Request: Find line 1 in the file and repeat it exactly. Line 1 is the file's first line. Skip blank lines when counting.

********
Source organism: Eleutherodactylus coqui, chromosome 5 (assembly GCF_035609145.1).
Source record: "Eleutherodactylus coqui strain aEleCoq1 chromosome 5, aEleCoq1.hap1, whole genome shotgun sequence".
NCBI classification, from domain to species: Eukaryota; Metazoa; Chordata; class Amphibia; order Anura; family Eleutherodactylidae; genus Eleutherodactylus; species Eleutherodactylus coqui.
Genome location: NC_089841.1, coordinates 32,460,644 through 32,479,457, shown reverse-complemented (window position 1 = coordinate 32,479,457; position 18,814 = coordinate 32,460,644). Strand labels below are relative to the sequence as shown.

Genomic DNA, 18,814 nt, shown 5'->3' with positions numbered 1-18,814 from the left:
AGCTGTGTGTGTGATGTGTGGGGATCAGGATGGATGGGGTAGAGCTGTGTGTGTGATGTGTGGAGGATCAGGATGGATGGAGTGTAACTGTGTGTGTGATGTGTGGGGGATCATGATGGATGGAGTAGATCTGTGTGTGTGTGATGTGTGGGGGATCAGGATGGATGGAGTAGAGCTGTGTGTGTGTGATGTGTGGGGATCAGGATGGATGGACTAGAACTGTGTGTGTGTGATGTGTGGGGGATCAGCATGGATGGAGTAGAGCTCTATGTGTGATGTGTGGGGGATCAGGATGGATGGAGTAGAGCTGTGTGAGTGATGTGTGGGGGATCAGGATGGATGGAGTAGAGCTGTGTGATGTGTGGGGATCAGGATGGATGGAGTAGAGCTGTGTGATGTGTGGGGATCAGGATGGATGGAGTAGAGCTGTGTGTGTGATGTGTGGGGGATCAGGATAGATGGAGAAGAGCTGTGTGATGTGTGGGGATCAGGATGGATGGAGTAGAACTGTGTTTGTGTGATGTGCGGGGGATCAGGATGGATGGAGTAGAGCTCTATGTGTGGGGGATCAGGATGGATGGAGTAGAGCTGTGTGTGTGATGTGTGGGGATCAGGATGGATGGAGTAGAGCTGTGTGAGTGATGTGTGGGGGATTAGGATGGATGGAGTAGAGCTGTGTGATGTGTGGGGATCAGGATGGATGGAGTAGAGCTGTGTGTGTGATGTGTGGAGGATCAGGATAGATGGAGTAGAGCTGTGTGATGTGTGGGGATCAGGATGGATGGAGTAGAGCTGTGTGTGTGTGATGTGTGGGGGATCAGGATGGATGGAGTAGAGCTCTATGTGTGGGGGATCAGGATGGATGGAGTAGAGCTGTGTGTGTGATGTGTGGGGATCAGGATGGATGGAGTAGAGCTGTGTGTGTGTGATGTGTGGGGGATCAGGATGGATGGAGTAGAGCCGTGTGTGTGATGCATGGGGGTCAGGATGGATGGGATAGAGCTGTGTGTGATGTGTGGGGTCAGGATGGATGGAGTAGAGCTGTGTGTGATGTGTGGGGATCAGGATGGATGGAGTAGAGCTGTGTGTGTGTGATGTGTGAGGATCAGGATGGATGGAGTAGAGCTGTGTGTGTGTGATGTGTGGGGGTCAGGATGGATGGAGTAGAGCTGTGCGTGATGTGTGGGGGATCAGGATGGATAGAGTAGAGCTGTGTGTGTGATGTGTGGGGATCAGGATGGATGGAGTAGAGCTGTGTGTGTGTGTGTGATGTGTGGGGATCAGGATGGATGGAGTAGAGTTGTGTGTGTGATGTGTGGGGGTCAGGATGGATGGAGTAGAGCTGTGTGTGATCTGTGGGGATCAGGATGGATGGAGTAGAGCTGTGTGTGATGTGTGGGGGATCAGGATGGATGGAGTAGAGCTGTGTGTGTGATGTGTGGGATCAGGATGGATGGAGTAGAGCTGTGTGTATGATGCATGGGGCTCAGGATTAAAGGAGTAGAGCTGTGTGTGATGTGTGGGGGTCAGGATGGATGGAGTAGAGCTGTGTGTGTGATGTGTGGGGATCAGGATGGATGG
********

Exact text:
Source organism: Eleutherodactylus coqui, chromosome 5 (assembly GCF_035609145.1).